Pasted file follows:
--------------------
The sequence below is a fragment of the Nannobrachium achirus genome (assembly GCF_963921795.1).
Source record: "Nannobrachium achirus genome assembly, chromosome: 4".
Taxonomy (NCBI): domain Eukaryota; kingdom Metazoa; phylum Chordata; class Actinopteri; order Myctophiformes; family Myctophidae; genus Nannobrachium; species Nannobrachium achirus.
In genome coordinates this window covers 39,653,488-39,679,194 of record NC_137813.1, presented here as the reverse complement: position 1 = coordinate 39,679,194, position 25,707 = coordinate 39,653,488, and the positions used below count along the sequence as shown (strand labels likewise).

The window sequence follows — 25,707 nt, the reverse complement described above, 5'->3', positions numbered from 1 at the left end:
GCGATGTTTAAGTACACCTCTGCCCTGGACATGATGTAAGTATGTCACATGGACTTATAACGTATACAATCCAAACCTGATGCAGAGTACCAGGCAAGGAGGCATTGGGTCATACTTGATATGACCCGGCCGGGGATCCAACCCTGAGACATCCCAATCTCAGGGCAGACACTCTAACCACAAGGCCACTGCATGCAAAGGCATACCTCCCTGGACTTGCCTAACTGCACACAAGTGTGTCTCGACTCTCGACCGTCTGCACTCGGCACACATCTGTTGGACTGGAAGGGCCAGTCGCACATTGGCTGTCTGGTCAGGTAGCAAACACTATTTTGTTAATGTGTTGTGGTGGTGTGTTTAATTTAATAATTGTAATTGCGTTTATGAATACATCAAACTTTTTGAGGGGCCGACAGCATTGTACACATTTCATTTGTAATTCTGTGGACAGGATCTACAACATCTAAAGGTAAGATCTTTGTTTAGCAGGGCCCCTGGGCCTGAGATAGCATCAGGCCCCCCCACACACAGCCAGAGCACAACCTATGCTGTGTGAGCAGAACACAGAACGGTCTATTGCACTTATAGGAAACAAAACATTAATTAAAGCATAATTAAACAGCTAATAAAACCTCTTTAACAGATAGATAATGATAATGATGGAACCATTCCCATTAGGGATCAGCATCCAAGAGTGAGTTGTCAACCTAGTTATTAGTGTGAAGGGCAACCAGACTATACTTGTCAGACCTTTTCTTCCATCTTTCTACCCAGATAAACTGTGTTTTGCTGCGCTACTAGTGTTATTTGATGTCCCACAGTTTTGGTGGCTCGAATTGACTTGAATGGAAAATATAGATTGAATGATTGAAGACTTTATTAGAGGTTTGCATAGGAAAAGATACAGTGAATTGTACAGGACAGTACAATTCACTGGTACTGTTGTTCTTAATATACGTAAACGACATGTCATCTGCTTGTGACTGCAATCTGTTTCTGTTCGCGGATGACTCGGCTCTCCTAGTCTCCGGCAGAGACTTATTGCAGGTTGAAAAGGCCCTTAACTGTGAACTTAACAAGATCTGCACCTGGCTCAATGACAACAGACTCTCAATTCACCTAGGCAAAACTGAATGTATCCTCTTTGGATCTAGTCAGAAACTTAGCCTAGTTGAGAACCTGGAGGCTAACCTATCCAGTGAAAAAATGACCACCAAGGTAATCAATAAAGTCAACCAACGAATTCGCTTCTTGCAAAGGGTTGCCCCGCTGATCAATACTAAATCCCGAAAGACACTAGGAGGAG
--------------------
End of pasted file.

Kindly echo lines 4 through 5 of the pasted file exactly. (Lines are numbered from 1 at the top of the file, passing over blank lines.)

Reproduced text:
In genome coordinates this window covers 39,653,488-39,679,194 of record NC_137813.1, presented here as the reverse complement: position 1 = coordinate 39,679,194, position 25,707 = coordinate 39,653,488, and the positions used below count along the sequence as shown (strand labels likewise).

The window sequence follows — 25,707 nt, the reverse complement described above, 5'->3', positions numbered from 1 at the left end: